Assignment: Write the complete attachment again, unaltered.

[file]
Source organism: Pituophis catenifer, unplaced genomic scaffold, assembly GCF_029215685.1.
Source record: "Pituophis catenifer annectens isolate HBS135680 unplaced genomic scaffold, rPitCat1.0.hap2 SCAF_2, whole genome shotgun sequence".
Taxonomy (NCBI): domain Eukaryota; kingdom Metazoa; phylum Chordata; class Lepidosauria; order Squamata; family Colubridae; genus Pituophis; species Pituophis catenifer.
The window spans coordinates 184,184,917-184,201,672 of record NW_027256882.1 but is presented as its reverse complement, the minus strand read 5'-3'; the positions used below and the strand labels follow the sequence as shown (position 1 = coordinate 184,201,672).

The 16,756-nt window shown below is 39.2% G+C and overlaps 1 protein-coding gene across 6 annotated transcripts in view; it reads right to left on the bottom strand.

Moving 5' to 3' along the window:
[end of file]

Source organism: Pituophis catenifer, unplaced genomic scaffold, assembly GCF_029215685.1.
Source record: "Pituophis catenifer annectens isolate HBS135680 unplaced genomic scaffold, rPitCat1.0.hap2 SCAF_2, whole genome shotgun sequence".
Taxonomy (NCBI): domain Eukaryota; kingdom Metazoa; phylum Chordata; class Lepidosauria; order Squamata; family Colubridae; genus Pituophis; species Pituophis catenifer.
The window spans coordinates 184,184,917-184,201,672 of record NW_027256882.1 but is presented as its reverse complement, the minus strand read 5'-3'; the positions used below and the strand labels follow the sequence as shown (position 1 = coordinate 184,201,672).

The 16,756-nt window shown below is 39.2% G+C and overlaps 1 protein-coding gene across 6 annotated transcripts in view; it reads right to left on the bottom strand.

Moving 5' to 3' along the window: